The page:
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עמוד בית
Sun, 25.02.24

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April 2021
Alona Bin-Nun MD, Cathy Hammerman MD, Francis B Mimouni MD, Netanel Wasserteil MD, and Yair M. Kasirer MD

Background: Many countries have adopted a mandatory routine pulse oximetry screening of newborn infants to identify babies with otherwise asymptomatic critical congenital heart disease (CCHD).

Objectives: To describe the current status of pulse oximetry CCHD screening in Israel, with a special emphasis on the experience of the Shaare Zedek Medical Center.

Methods: We review the difficulties of the Israeli Medical system with adopting the SaO2 screening, and the preliminary results of the screening at the Shaare Zedek Medical Center, both in terms of protocol compliance and CCHD detection.

Results: Large scale protocol cannot be implemented in one day, and regular quality assessment programs must take place in order to improve protocol compliance and identify the reasons for protocol failures.

Conclusions: Quality control reviews should be conducted soon after implementation of the screening to allow for prompt diagnosis and quick resolution

August 2013
R. Somech, A. Lev, A.J. Simon, D. Korn, B.Z. Garty, N. Amariglio, G. Rechavi, S. Almashanu, J. Zlotogora and A. Etzioni
 Background: Enumeration of T cell receptor excision circles (TREC) was recently adopted as a neonatal screening assay for severe combined immunodeficiency (SCID). Enumeration of kappa-deleting recombination excision circle (KREC) copy numbers can be similarly used for early assessment of B cell lymphopenia.

Objective: To assess the ability of TREC and KREC counts to identify patients with combined T and B cell immunodeficiency in a pilot study in Israel.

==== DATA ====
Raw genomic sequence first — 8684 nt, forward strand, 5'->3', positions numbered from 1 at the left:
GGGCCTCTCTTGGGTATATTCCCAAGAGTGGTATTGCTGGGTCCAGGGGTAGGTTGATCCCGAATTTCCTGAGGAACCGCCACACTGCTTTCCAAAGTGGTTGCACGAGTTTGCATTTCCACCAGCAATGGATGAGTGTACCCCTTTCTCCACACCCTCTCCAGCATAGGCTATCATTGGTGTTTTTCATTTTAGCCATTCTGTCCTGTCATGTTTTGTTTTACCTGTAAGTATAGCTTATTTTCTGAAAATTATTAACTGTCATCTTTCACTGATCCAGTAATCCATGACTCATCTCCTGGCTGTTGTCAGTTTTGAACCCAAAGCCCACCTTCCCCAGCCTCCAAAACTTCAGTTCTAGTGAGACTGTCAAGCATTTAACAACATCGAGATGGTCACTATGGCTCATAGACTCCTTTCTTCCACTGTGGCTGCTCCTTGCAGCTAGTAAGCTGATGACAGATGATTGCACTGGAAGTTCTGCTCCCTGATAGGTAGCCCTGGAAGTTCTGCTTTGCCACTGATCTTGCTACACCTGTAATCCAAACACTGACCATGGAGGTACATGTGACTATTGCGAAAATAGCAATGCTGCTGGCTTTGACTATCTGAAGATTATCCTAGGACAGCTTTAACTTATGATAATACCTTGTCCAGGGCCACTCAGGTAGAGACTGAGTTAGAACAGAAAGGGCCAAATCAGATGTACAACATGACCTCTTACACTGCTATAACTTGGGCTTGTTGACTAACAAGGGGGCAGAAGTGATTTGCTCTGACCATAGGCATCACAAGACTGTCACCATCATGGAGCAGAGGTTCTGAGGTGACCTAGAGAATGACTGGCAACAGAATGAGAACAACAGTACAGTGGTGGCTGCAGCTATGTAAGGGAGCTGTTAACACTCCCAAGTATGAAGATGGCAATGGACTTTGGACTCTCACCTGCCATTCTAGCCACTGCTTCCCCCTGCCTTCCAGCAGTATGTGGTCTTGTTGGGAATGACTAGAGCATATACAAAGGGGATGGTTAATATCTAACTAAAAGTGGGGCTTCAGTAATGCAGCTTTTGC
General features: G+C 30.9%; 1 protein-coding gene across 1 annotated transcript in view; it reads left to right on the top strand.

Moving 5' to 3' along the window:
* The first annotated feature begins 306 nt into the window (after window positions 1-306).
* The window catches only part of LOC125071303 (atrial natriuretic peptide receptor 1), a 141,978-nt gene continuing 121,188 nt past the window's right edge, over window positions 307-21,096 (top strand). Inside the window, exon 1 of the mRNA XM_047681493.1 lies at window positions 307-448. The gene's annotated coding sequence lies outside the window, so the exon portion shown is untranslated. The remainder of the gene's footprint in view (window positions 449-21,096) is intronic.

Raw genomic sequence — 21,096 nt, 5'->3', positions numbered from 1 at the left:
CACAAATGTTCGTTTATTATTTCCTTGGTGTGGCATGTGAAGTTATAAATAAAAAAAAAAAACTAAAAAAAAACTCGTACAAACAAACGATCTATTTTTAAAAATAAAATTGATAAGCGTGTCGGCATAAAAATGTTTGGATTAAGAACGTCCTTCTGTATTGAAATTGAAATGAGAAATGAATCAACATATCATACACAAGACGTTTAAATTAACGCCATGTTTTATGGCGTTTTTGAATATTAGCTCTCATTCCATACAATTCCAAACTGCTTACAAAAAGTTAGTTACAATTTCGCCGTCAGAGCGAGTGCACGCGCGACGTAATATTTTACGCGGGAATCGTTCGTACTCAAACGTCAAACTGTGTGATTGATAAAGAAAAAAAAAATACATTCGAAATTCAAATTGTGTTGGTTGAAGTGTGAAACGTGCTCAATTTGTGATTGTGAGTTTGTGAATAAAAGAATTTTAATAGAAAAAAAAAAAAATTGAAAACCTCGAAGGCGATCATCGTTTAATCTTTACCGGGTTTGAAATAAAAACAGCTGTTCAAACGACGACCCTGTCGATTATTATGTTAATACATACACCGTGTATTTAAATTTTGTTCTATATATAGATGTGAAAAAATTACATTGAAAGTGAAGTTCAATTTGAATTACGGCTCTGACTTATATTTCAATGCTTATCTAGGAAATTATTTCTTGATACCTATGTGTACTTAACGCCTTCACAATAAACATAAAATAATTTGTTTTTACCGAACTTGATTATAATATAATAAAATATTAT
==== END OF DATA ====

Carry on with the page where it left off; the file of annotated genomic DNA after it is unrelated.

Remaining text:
Methods: We studied seven children born in Israel during the years 2010–2011 and later diagnosed with SCID, and an additional patient with pure B cell immunodeficiency. TREC and KREC in peripheral blood upon diagnosis and in their neonatal Guthrie cards were analyzed using real-time quantitative polymerase chain reaction, as were Guthrie cards with dried blood spots from healthy newborns and from normal and SCID-like controls.

Results: The first features suggestive of SCID presented at age 3.1 ± 2.4 months in all patients. Yet, the diagnosis was made 4.1 ± 2.9 months later. Their TREC were undetectable or significantly low at their clinical diagnosis and in their originally stored Guthrie cards, irrespective of the amount of their circulating T cells. KREC were undetectable in six SCID patients who displayed B cell lymphopenia in addition to T cell lymphopenia. KREC were also undetectable in one patient with pure B cell immunodeficiency.

Conclusions: TREC and KREC quantification are useful screening tests for severe T and B cell immunodeficiency. Implementation of these tests is highly important especially in countries such as Israel where a high frequency of consanguinity is known to exist. 

December 2011
T. Smolkin, I. Ulanovsky, S. Blazer and I.R. Makhoul
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